- 1 Welcome
- 2 Becoming a Data-Driven Business Analyst
- 3 The Computing Environment
- 4 R: Basic Usage
- 5 R Packages: causact, tidyverse, etc.
- 6 dplyr: Manipulating Data Frames
- 7 dplyr: Data Manipulation For Insight
- 8 ggplot2: Data Visualization Using The Grammar of Graphics
- 9 ggplot2: The Four Stages of Visualization
- 10 Representing Uncertainty
- 11 Joint Distributions Tell You Everything
- 12 Graphical Models Tell Joint Distribution Stories
- 13 Bayesian Inference On Graphical Models
- 14 Generative DAGs As Prior Joint Distributions
- 15 Install Tensorflow, greta, and causact
- 16 greta: Bayesian Updating And Probabilistic Statements About Posteriors
- 17 causact: Quick Inference With Generative DAGs
- 18 The beta Distribution
- 19 Parameter Estimation
- 20 Posterior Predictive Checks
- 21 Decision Making
- 22 A Simple Linear Model
- 23 Linear Predictors and Inverse Link Functions
- 24 Multi-Level Modelling
- 25 Compelling Decisions and Actions Under Uncertainty
- 26 Your Journey Continues

In the *Bayesian Inference* chapter, we calculated (by hand) a posterior distribution using a single data point on whether the one tested Chili’s store increased sales. In this original Chili’s story, we limited ourselves to just two possible models of success:

- The Pessimist Model: \(\theta = 20\)%
- The Optimist Model: \(\theta = 70\)%

We subsequently represented the Chili’s narrative using the generative DAG of Figure 16.1, but we never did get a posterior distribution for this model. In this chapter, we use the computer to remedy this issue.

Typically, you would go to https://greta-stats.org/ for more information about installing `greta`

along with other necessary software like `TensorFlow`

and `Diagrammer`

. Currently though, as of January 2020, there are some issues with that install process. Refer to the install greta chapter at http://causact.com/ for the most up-to-date version of this chapter.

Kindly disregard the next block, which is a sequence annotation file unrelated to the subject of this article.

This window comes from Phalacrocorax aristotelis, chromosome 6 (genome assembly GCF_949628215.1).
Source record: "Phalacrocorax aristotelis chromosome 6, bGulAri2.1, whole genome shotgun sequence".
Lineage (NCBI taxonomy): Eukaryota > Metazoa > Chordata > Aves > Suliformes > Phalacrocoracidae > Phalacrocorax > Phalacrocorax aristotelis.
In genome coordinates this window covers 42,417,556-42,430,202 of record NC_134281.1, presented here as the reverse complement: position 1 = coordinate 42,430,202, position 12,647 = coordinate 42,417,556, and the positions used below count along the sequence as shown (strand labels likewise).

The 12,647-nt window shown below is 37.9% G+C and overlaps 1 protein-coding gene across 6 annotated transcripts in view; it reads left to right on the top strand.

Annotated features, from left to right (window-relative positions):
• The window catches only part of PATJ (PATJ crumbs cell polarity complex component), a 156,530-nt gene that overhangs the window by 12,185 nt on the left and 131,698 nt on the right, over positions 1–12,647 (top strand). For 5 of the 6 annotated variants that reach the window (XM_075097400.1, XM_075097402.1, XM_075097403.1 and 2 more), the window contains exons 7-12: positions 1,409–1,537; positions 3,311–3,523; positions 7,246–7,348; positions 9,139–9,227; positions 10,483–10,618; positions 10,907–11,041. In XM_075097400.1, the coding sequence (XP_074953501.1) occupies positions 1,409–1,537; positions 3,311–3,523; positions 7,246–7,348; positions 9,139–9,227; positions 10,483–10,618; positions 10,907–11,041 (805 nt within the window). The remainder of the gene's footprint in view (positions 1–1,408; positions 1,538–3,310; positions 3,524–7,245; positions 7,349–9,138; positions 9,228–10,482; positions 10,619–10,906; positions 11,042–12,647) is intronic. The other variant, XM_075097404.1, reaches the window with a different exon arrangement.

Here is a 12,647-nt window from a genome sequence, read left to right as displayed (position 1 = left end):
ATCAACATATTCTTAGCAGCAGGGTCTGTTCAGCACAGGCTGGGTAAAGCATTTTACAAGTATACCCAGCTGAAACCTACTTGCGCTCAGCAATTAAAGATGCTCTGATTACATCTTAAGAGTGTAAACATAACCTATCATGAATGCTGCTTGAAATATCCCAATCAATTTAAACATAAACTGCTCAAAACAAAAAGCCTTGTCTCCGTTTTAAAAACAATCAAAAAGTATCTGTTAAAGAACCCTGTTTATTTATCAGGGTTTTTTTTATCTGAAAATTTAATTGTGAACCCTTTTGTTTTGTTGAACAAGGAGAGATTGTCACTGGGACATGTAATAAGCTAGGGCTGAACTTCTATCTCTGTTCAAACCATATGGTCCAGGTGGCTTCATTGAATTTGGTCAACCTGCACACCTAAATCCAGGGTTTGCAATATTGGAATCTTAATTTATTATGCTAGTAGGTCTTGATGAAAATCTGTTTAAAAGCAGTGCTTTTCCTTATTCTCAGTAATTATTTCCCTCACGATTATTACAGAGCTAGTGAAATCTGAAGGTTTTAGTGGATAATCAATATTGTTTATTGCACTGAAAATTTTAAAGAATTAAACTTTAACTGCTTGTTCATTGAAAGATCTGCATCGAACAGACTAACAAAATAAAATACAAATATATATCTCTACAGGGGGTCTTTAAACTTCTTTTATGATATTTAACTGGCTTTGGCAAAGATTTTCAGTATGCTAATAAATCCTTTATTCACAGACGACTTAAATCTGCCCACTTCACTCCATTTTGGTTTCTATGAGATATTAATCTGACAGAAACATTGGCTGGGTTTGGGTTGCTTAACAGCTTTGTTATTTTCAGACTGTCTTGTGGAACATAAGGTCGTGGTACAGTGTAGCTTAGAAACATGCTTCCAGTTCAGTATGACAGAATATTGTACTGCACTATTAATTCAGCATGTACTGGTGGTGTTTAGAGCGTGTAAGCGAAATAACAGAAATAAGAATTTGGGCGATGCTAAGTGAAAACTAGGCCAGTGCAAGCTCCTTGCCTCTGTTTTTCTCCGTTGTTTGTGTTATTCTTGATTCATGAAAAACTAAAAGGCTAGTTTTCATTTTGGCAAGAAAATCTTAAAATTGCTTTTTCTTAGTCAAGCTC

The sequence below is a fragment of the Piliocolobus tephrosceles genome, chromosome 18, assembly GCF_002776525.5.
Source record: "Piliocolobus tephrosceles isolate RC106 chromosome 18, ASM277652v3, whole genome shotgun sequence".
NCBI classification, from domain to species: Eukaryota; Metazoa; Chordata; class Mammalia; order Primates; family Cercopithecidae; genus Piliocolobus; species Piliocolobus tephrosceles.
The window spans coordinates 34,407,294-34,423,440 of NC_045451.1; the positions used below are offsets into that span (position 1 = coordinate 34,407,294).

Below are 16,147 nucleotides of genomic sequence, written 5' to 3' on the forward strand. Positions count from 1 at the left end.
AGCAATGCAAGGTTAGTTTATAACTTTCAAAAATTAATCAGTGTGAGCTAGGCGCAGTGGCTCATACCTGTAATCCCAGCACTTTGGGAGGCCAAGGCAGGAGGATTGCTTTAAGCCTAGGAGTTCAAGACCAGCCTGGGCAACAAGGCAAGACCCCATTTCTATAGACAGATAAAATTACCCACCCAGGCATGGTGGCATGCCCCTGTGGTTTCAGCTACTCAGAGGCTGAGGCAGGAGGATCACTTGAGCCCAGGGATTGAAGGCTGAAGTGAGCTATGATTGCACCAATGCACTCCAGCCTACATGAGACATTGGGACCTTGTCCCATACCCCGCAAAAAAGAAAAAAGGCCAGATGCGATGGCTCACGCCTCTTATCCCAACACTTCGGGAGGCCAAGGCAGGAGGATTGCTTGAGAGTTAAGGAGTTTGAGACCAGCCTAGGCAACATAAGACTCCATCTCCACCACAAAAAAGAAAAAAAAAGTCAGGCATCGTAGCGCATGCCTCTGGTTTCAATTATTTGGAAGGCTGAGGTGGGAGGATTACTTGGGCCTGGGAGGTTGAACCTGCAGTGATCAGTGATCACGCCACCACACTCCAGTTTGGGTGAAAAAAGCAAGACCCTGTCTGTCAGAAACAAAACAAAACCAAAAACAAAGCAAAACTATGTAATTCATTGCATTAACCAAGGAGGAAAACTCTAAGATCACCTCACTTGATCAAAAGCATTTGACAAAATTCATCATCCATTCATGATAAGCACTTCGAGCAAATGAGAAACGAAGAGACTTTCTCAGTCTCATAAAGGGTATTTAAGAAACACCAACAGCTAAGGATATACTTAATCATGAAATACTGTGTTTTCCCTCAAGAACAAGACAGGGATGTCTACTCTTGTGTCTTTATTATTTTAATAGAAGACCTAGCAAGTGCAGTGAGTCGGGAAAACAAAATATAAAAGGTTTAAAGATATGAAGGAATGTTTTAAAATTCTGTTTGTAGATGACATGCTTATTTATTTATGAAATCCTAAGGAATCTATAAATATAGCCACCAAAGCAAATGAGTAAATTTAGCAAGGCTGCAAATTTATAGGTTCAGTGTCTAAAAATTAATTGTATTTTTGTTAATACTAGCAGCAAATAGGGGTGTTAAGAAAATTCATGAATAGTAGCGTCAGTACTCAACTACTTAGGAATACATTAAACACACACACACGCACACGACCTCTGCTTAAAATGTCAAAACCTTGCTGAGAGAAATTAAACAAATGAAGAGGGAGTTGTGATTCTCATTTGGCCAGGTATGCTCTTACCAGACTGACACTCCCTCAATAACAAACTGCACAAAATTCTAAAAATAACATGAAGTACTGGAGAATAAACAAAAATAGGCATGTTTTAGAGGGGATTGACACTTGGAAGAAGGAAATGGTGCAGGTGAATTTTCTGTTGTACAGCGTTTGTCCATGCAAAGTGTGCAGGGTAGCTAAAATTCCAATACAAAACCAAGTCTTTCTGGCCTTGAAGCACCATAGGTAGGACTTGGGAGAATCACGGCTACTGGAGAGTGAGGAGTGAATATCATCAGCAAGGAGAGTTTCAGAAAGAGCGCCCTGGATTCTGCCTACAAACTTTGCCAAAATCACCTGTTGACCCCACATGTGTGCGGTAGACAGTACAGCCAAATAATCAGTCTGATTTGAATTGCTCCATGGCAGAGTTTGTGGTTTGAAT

To manually use Bayes rule to calculate the posterior distribution for the infinite possible values of \(\theta\) is impossible. That would simply take too long. Instead, we will rely on the power of the R eco-system to deliver us a representative sample from the joint posterior distribution. In fact, the software we will use allows us tremendous flexibility; seemingly accomodating any generative DAG consisting of the most commonly used probability distributions. In the next chapter, we will explore commonly used probability distributions and their roles as priors in simple models. In other words, we as analysts supply a generative DAG (our model and prior) and some data. Then, the computer spits out the posterior - using Bayes rule behind the scenes to properly update our prior assumptions to place more plausibility on model parameters that are consistent with the observed data.

To get the computer to do our work, The greta package was developed by Nick Golding who maintains the https://greta-stats.org/ website where you can find further documentation. we need to translate our data and generative DAG into a computational model (i.e. a computer-world model that calculates posterior distributions). The first way will learn to do this is using the intuitive and fantastic `greta`

package within R. Here are the six steps needed to have `greta`

yield a posterior distribution: